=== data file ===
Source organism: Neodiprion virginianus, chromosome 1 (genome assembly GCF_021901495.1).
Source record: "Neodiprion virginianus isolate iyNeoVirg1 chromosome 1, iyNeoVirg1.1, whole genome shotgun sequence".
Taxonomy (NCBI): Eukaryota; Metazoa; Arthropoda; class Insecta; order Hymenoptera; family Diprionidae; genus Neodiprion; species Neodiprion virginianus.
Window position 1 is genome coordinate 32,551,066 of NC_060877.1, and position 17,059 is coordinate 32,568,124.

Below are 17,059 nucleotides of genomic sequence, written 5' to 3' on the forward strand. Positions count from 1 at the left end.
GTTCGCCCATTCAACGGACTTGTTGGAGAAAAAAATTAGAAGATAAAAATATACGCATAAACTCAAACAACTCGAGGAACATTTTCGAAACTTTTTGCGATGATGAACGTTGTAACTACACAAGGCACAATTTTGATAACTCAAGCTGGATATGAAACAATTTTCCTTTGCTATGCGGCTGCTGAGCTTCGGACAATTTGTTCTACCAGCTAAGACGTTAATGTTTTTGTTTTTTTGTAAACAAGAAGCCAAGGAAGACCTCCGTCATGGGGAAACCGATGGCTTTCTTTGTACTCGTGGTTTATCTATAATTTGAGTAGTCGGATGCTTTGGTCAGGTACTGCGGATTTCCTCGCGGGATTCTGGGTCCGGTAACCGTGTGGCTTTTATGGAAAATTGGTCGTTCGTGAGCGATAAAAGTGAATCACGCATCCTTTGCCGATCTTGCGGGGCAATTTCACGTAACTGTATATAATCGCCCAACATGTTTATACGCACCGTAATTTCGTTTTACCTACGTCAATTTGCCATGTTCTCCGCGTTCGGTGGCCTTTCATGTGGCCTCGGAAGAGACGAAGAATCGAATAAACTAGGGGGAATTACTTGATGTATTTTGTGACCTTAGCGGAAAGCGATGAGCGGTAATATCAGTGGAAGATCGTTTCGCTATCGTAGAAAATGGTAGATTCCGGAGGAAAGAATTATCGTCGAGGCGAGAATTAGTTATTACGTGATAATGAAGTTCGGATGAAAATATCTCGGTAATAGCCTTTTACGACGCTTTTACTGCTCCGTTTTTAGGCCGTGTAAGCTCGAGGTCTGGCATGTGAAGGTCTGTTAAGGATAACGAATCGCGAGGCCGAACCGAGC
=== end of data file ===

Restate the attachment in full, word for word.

Source organism: Neodiprion virginianus, chromosome 1 (genome assembly GCF_021901495.1).
Source record: "Neodiprion virginianus isolate iyNeoVirg1 chromosome 1, iyNeoVirg1.1, whole genome shotgun sequence".
Taxonomy (NCBI): Eukaryota; Metazoa; Arthropoda; class Insecta; order Hymenoptera; family Diprionidae; genus Neodiprion; species Neodiprion virginianus.
Window position 1 is genome coordinate 32,551,066 of NC_060877.1, and position 17,059 is coordinate 32,568,124.

Below are 17,059 nucleotides of genomic sequence, written 5' to 3' on the forward strand. Positions count from 1 at the left end.
GTTCGCCCATTCAACGGACTTGTTGGAGAAAAAAATTAGAAGATAAAAATATACGCATAAACTCAAACAACTCGAGGAACATTTTCGAAACTTTTTGCGATGATGAACGTTGTAACTACACAAGGCACAATTTTGATAACTCAAGCTGGATATGAAACAATTTTCCTTTGCTATGCGGCTGCTGAGCTTCGGACAATTTGTTCTACCAGCTAAGACGTTAATGTTTTTGTTTTTTTGTAAACAAGAAGCCAAGGAAGACCTCCGTCATGGGGAAACCGATGGCTTTCTTTGTACTCGTGGTTTATCTATAATTTGAGTAGTCGGATGCTTTGGTCAGGTACTGCGGATTTCCTCGCGGGATTCTGGGTCCGGTAACCGTGTGGCTTTTATGGAAAATTGGTCGTTCGTGAGCGATAAAAGTGAATCACGCATCCTTTGCCGATCTTGCGGGGCAATTTCACGTAACTGTATATAATCGCCCAACATGTTTATACGCACCGTAATTTCGTTTTACCTACGTCAATTTGCCATGTTCTCCGCGTTCGGTGGCCTTTCATGTGGCCTCGGAAGAGACGAAGAATCGAATAAACTAGGGGGAATTACTTGATGTATTTTGTGACCTTAGCGGAAAGCGATGAGCGGTAATATCAGTGGAAGATCGTTTCGCTATCGTAGAAAATGGTAGATTCCGGAGGAAAGAATTATCGTCGAGGCGAGAATTAGTTATTACGTGATAATGAAGTTCGGATGAAAATATCTCGGTAATAGCCTTTTACGACGCTTTTACTGCTCCGTTTTTAGGCCGTGTAAGCTCGAGGTCTGGCATGTGAAGGTCTGTTAAGGATAACGAATCGCGAGGCCGAACCGAGC